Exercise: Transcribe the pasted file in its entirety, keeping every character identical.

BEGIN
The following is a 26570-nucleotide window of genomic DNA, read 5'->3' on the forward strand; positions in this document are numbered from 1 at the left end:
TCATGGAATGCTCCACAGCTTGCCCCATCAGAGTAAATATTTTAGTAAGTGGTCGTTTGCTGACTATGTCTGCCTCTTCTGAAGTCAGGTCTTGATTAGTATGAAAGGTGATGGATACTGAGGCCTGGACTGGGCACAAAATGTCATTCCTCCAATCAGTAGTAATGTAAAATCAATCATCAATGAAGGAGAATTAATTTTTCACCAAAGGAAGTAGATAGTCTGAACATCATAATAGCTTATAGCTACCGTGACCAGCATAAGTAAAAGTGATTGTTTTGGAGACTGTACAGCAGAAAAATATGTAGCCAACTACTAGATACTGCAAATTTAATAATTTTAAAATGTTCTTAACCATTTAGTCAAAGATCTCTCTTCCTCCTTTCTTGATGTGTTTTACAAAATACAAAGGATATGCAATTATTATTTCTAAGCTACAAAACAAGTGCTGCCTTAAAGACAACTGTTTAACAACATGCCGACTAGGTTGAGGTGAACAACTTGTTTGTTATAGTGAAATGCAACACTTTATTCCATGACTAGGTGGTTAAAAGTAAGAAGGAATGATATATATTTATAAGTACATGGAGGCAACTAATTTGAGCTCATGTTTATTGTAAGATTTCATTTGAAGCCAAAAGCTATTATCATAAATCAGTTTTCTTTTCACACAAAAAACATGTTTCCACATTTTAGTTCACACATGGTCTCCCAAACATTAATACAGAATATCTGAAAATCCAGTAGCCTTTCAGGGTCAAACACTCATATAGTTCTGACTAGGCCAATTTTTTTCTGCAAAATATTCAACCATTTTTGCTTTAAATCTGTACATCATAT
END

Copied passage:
The following is a 26570-nucleotide window of genomic DNA, read 5'->3' on the forward strand; positions in this document are numbered from 1 at the left end:
TCATGGAATGCTCCACAGCTTGCCCCATCAGAGTAAATATTTTAGTAAGTGGTCGTTTGCTGACTATGTCTGCCTCTTCTGAAGTCAGGTCTTGATTAGTATGAAAGGTGATGGATACTGAGGCCTGGACTGGGCACAAAATGTCATTCCTCCAATCAGTAGTAATGTAAAATCAATCATCAATGAAGGAGAATTAATTTTTCACCAAAGGAAGTAGATAGTCTGAACATCATAATAGCTTATAGCTACCGTGACCAGCATAAGTAAAAGTGATTGTTTTGGAGACTGTACAGCAGAAAAATATGTAGCCAACTACTAGATACTGCAAATTTAATAATTTTAAAATGTTCTTAACCATTTAGTCAAAGATCTCTCTTCCTCCTTTCTTGATGTGTTTTACAAAATACAAAGGATATGCAATTATTATTTCTAAGCTACAAAACAAGTGCTGCCTTAAAGACAACTGTTTAACAACATGCCGACTAGGTTGAGGTGAACAACTTGTTTGTTATAGTGAAATGCAACACTTTATTCCATGACTAGGTGGTTAAAAGTAAGAAGGAATGATATATATTTATAAGTACATGGAGGCAACTAATTTGAGCTCATGTTTATTGTAAGATTTCATTTGAAGCCAAAAGCTATTATCATAAATCAGTTTTCTTTTCACACAAAAAACATGTTTCCACATTTTAGTTCACACATGGTCTCCCAAACATTAATACAGAATATCTGAAAATCCAGTAGCCTTTCAGGGTCAAACACTCATATAGTTCTGACTAGGCCAATTTTTTTCTGCAAAATATTCAACCATTTTTGCTTTAAATCTGTACATCATAT